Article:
April 2009


Part two of a series on Korean baby vocabulary.  These are words that are spoken to children, by children. Adult equivalents, if they exist, are in brackets.

Go-choo/고추: boy parts (genitals)  [자지]

Kko-kka/꼬까: nice, cute, new outfit

Nehn-neh/낸내: sleep [잠]

Jahm-jee/잠지: girl parts (genitals) [보지]

Jee-jee/지지: unclean, dirty [더럽다]

Jjee-jjee/찌찌: boob (nursing) [젖]

Ah-yah (yah)/아야(야): ouchie, pain [아프다]

Uh-yah/어야: outside [외출]

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In Konglish: “Let’s put on your Kko-kka and go Uh-yah!”

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Take care when purchasing peppers at the Korean market.  There are two that look the same but taste very different~ often sold side by side.  Average palates should reach for the poot gochu/풋고추…they are flavorful but not fierce and firey like their spicy evil twins, chung yang gochu/청양고추.

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Poot peppers (left) are a bit bigger and ‘softer’ than their spicy evil twins (right).

I took sturdy rubber bands for granted. In Korea the rubber bands are flimsy whether they are paid for or collected from daily living (take-out boxes don’t clip shut~ rubber bands are used). Toothpaste tubes can be bound up nicely with a strong rubber band.  Rubber glove finger slices are my solution. Binder clips just get rusty from all the water. Store bought contraptions are too bulky and even less graceful.

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Loop a sturdy rubber band across the bottom end of the tube, flatten and fold up then flip the visible side of the band over to keep it all together.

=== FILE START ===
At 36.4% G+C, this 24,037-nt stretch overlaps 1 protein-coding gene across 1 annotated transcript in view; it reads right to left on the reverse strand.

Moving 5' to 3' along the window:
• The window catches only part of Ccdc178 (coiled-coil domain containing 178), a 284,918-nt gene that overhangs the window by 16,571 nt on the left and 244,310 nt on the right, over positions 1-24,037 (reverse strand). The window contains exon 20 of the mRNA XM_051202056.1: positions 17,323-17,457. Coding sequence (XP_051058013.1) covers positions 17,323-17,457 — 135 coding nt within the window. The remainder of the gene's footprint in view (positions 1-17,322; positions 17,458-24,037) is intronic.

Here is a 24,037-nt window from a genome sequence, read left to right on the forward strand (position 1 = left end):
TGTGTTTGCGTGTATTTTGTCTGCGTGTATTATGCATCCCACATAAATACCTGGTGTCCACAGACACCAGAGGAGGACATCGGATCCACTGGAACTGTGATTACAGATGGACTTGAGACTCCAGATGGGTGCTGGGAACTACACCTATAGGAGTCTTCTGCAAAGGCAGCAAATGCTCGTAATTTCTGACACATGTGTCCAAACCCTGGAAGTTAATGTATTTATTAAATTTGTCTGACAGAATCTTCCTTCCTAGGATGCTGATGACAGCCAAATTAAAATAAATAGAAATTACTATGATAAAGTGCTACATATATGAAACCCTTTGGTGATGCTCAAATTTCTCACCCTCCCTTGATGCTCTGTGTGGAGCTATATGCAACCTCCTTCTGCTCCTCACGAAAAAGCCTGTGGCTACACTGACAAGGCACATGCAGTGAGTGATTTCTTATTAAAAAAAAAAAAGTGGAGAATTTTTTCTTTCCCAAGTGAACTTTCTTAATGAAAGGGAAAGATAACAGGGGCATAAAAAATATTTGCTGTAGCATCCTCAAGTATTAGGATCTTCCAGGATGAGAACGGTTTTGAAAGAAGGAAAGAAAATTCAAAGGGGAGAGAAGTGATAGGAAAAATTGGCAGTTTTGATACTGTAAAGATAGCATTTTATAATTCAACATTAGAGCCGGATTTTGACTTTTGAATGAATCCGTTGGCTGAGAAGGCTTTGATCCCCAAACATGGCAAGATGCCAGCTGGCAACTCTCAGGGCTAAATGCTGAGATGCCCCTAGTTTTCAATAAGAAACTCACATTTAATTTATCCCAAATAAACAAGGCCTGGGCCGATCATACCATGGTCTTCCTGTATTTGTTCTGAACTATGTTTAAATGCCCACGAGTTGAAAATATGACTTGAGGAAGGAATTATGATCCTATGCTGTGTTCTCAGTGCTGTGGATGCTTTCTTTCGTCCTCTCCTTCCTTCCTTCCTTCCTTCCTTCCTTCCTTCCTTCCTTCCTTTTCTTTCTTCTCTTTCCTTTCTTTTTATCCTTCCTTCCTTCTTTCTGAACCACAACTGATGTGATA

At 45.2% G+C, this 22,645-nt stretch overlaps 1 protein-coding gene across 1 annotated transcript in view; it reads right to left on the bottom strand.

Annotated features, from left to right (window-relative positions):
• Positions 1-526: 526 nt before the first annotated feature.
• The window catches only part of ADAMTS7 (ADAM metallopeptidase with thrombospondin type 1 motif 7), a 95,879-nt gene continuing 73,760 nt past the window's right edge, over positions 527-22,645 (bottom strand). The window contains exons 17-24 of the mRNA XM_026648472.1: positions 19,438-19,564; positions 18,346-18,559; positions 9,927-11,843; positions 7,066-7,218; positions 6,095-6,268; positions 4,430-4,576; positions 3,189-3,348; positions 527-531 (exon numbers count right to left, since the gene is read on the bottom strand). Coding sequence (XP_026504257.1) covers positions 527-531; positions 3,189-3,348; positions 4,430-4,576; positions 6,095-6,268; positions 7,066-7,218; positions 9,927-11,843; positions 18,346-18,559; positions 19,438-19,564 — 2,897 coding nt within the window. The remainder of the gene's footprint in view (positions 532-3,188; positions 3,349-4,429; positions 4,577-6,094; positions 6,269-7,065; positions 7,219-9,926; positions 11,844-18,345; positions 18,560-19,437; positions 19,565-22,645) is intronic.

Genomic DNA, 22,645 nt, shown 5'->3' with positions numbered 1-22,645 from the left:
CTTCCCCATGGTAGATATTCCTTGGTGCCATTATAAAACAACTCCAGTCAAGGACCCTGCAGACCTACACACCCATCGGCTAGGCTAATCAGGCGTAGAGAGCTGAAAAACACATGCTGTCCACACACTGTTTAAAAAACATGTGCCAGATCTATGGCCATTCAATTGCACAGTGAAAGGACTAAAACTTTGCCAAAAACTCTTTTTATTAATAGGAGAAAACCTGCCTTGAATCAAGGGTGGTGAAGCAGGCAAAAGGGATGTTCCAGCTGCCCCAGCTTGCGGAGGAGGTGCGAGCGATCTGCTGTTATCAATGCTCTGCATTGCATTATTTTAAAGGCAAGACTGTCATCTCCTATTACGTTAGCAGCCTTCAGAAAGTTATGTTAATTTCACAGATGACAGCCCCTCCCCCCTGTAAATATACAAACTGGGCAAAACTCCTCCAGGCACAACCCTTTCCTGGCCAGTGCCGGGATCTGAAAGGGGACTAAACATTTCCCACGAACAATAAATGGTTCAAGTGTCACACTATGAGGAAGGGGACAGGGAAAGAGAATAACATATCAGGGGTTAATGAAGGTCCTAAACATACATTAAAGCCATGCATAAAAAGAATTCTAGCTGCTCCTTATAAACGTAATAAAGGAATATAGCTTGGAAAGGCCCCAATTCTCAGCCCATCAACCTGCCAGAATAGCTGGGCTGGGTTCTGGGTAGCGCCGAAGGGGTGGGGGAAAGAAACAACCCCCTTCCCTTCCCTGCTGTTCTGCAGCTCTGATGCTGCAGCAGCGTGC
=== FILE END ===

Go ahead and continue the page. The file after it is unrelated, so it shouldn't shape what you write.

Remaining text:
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Korean rubber bands disintegrate in your junk drawer (look left).

State side there are milk men, if you can still find them.  In Seoul there are Yogurt Ladies everywhere you look.  They deliver small cartons of milk and yogurt to your door. If you see one, ask and you can also buy anything on demand.

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Yellow carts are motorized. The bags on doorknobs keep delivered yogurt cool.

There are many ways to and from Incheon International Airport.  Hire a taxi for around 50,000W and you get door-to-door service.  Take the new subway line for about 8,000W.  Ride a limousine bus for around 14,000W.  The turquoise KAL airport bus stops at major hotels in Seoul, the driver handles your luggage and you can read in-flight magazines along the way.  The red airport bus costs less and has more stops ~  popular bus stops, central subway stations and major landmarks in Seoul.  The BTW, getting dropped off by a friend isn’t cheaper since the highway toll to Incheon costs nearly 15,000W each way plus airport parking fees.

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Airport limosine bus stop is easy to understand in any language… and you don’t need to be flying KAL since the airport is a manageable size to find every airline counter upon arrival.

Men in Korea are in touch with their feminine side.  They are not afraid to wear pink, jewelry or have longer hair.  Some even carry man bags, but more often than not they are carrying their girlfriend’s purse…I hope that’s not his Chanel chain bag.

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My vocabulary expands on a need-to-know level. Ever since our son joined us, I’ve been learning Korean baby vocabulary.  Most of it is onomatopia, words that sound like the thing itself, so it’s easy to remember.

milk/food = mama/맘마, nyam-nyam/냠냠  (slurping, eating sounds)

burp = kkuk/꺽,커억 (exit sound)

pee = shui/쉬 이 (exit sound)

poop = unga/응가 (pushing sounds)

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Unga/응가  to a baby. Ddong/똥 for regular people. Daebyun/대변 to a doctor.

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